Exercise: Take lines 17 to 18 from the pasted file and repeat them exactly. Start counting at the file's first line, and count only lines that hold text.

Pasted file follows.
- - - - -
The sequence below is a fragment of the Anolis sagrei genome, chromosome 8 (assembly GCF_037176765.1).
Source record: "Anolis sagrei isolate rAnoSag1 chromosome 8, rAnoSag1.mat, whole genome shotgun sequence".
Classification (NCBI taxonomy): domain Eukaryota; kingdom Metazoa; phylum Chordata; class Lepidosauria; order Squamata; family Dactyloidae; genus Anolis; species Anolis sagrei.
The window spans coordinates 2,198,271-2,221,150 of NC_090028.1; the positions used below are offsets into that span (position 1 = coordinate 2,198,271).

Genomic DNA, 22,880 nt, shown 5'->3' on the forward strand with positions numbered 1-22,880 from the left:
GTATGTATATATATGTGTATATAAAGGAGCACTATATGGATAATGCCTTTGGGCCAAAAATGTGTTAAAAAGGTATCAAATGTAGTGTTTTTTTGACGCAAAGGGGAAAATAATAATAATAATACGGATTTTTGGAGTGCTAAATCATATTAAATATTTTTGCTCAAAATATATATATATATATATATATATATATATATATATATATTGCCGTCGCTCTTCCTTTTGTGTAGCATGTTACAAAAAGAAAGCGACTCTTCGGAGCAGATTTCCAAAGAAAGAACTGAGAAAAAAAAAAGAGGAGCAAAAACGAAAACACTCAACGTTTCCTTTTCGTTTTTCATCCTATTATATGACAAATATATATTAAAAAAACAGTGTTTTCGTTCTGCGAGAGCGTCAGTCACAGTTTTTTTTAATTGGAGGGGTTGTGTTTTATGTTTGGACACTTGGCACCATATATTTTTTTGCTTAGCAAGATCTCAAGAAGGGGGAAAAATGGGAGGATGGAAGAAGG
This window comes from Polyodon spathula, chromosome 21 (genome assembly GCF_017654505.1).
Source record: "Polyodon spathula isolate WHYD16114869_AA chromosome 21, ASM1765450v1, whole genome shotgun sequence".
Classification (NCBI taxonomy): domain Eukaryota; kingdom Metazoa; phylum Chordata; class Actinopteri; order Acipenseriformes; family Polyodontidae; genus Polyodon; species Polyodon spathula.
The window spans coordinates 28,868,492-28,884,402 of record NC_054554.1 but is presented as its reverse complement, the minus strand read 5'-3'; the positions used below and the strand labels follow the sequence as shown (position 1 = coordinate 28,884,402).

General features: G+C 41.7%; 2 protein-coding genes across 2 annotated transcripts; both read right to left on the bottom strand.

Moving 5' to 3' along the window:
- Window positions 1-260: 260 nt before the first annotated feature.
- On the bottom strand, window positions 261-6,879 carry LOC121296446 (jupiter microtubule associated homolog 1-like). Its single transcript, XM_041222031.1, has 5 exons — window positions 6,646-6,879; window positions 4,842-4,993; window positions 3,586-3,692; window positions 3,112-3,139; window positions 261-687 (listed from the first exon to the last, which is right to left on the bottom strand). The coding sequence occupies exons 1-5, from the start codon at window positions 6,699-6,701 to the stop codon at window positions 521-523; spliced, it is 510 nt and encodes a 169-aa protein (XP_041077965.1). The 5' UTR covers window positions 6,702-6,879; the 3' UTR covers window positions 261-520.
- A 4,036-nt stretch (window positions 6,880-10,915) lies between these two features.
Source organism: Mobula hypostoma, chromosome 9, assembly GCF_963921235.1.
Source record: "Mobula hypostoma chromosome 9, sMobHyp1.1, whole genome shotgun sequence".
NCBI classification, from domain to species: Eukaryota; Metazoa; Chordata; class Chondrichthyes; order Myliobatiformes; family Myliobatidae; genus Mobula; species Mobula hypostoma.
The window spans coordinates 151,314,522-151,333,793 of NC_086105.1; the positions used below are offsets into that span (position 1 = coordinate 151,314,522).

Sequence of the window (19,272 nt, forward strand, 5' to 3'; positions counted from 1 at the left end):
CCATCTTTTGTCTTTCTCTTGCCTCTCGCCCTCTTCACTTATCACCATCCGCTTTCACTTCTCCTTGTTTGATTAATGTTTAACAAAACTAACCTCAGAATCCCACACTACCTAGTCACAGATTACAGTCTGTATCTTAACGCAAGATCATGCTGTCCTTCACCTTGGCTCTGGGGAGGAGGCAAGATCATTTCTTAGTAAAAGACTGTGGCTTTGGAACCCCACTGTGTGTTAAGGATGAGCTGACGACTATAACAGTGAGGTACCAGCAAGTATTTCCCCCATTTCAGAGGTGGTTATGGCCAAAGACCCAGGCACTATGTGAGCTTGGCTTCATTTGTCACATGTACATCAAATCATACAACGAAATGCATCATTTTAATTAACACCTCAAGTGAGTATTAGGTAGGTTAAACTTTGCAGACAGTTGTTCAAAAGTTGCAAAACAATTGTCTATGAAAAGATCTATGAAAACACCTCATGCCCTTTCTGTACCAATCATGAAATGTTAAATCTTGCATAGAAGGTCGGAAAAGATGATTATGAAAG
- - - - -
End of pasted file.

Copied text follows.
Source record: "Mobula hypostoma chromosome 9, sMobHyp1.1, whole genome shotgun sequence".
NCBI classification, from domain to species: Eukaryota; Metazoa; Chordata; class Chondrichthyes; order Myliobatiformes; family Myliobatidae; genus Mobula; species Mobula hypostoma.